Hi, I am learning PLL from a web download PLLTutorialISSCC2004.pdf after I read two books on PLL. I do not understand the following statements from the web pdf: ........................... Less ringing and overshoot as Zeta = 1 Severe overdamping --> ringing and overshoot Ringing at high damping due to low oversampling (large R) � Gardner limit. ............. Low damping ---> less period jitter, slower response, more phase error High damping --> low oversampling (large R) causes oscillation ................................... The above are from one .pdf document. In the slide like page, it does not show equation and symbols. I feel there are some conflicting between the statements. 'Severe overdamping' means Zeta >> 1? Of course I guess so, it should not be overshoot to me. What is low damping means? Zeta < 1 ? Then PLL will have slower response? I doubt it. Could you explain it to me more? Thanks

# Question about damping in PLL

Started by ●October 29, 2011

Reply by ●October 29, 20112011-10-29

On Oct 29, 12:19�pm, fl <rxjw...@gmail.com> wrote:> Hi, > > I am learning PLL from a web download PLLTutorialISSCC2004.pdf after I > read two books on PLL. I do not understand the following statements > from the web pdf: > > ........................... > Less ringing and overshoot as Zeta = 1 > Severe overdamping --> ringing and overshoot > Ringing at high damping due to low oversampling (large R) � Gardner > limit. > > ............. > Low damping ---> less period jitter, slower response, more phase error > High damping --> low oversampling (large R) causes oscillation > ................................... > > The above are from one .pdf document. In the slide like page, it does > not show equation and symbols. I feel there are some conflicting > between the statements. > > 'Severe overdamping' means Zeta >> 1? Of course I guess so, it should > not be overshoot to me. > > What is low damping means? Zeta < 1 ? Then PLL will have slower > response? I doubt it. > > Could you explain it to me more? ThanksI am not sure. When I think of an overdamped system, I think of a system that is likely to be stable but have a slow response (for a given bandwidth). When I think of an underdamped system, I think of a system that is more responsive, but can possibly oscillate. This seems to be the opposite of what you stated above.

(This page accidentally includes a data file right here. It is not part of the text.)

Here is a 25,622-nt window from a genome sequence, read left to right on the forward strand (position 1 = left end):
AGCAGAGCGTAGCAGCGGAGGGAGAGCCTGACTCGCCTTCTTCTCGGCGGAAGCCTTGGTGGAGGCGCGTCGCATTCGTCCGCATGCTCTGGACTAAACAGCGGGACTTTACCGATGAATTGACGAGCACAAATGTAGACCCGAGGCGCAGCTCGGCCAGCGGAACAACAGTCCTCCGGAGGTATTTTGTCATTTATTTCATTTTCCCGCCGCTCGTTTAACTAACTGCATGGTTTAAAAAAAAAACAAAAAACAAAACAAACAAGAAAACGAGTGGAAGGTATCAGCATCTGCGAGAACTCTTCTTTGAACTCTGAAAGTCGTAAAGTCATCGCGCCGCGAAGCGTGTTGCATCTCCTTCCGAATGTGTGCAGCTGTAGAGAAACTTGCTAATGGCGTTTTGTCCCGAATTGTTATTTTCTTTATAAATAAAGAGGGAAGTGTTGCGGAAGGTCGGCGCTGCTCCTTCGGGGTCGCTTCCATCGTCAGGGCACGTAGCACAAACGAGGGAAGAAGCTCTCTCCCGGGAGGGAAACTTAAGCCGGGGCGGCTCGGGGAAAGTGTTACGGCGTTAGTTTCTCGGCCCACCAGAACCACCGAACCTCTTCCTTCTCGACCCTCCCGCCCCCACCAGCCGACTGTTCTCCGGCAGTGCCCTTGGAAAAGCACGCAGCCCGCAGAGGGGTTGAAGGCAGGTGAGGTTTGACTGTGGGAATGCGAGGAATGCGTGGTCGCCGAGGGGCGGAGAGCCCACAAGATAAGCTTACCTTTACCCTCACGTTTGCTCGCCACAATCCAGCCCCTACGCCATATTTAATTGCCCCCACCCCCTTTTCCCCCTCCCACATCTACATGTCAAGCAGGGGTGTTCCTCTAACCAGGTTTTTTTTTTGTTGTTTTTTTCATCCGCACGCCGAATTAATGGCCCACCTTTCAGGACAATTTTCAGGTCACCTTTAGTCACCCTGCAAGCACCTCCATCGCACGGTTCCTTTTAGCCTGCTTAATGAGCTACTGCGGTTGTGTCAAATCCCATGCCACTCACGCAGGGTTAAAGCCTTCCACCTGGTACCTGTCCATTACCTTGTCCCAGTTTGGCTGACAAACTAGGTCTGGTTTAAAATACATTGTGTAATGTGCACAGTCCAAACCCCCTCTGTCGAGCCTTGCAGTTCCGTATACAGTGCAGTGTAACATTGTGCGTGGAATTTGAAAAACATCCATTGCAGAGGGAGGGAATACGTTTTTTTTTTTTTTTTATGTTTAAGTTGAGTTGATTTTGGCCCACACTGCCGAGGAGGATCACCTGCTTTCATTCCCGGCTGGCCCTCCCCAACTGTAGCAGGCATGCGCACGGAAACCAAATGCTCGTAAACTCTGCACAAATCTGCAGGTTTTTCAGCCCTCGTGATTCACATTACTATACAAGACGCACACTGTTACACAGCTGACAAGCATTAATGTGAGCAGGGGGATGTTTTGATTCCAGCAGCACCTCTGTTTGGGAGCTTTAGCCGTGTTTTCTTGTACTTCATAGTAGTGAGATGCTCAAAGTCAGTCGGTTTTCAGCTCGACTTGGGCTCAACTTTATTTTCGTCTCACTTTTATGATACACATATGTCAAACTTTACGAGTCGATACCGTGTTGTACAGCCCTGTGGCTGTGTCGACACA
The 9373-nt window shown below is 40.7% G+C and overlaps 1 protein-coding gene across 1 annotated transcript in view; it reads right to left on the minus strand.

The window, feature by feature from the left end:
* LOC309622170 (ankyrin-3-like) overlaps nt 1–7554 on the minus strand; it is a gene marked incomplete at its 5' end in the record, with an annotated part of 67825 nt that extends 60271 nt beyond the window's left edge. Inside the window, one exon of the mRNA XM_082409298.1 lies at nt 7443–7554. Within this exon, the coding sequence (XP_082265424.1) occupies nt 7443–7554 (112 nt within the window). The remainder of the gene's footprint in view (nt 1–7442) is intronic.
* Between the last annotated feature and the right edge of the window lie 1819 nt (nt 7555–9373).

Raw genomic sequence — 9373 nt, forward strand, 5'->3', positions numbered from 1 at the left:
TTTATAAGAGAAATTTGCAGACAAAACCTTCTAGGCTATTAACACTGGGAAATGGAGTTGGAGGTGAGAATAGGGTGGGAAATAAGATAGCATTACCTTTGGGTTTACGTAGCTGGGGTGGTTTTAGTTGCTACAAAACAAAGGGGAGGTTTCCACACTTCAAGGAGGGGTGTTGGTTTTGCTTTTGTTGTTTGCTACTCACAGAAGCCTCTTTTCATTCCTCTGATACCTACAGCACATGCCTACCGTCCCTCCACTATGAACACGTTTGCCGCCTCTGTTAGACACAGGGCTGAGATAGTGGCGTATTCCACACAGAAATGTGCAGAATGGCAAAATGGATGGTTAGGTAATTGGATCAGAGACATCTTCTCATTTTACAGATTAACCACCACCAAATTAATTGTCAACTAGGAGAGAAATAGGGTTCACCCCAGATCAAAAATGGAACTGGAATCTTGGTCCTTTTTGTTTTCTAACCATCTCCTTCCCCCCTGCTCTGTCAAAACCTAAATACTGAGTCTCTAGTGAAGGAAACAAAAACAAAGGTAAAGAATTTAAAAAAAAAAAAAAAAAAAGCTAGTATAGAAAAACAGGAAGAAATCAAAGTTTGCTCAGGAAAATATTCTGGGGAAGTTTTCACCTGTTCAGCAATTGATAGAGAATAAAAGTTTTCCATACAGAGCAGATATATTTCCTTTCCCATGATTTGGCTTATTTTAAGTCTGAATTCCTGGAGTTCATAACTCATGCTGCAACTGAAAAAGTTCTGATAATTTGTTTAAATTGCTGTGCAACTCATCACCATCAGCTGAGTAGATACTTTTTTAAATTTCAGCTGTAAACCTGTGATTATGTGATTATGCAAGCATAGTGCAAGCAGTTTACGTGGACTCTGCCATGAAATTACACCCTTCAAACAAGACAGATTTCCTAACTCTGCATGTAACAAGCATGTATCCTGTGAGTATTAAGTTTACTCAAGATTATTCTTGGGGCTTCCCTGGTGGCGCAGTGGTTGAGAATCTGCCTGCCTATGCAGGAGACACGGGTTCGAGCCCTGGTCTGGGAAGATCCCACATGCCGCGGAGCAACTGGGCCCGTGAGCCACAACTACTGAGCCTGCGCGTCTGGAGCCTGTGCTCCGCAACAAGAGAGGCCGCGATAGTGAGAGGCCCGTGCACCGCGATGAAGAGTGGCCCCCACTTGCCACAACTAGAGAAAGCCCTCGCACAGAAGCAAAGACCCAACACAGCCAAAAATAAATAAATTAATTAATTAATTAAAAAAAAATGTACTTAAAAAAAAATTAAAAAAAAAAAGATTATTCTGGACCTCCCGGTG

Reply by ●October 29, 20112011-10-29

On Sat, 29 Oct 2011 09:19:46 -0700, fl wrote:> Hi, > > I am learning PLL from a web download PLLTutorialISSCC2004.pdf after I > read two books on PLL. I do not understand the following statements from > the web pdf: > > ........................... > Less ringing and overshoot as Zeta = 1 Severe overdamping --> ringing > and overshoot Ringing at high damping due to low oversampling (large R) > – Gardner limit. > > ............. > Low damping ---> less period jitter, slower response, more phase error > High damping --> low oversampling (large R) causes oscillation > ................................... > > The above are from one .pdf document. In the slide like page, it does > not show equation and symbols. I feel there are some conflicting between > the statements. > > 'Severe overdamping' means Zeta >> 1? Of course I guess so, it should > not be overshoot to me. > > What is low damping means? Zeta < 1 ? Then PLL will have slower > response? I doubt it. > > Could you explain it to me more? ThanksHe's not using damping factor the way that it normally is -- it looks like he just pulled some equations from Gardener's book and only half understands them. Using a damping factor makes sense when you have a single pair of resonant poles that dominate the transfer function response. When this is the case, then a low damping factor makes for more ringing, while a high damping factor makes for sluggish response. Both more ringing and sluggishness will increase settling time (and ringing implies peaking), so for that hypothetical 2nd-order system, a damping factor close to 1 (usually you want something between 1 and 0.7) is a good thing. I suspect that with whatever loop he's building, when you turn off your brain and just use the equation then when the "damping factor" (his meaning) goes up, that you have some other pole pair that becomes under damped and leads to peaking. This means, of course, that you don't have a system with a _single_ dominant pole pair, which means that use of the unqualified "damping factor" is a misnomer. -- www.wescottdesign.com

Reply by ●October 31, 20112011-10-31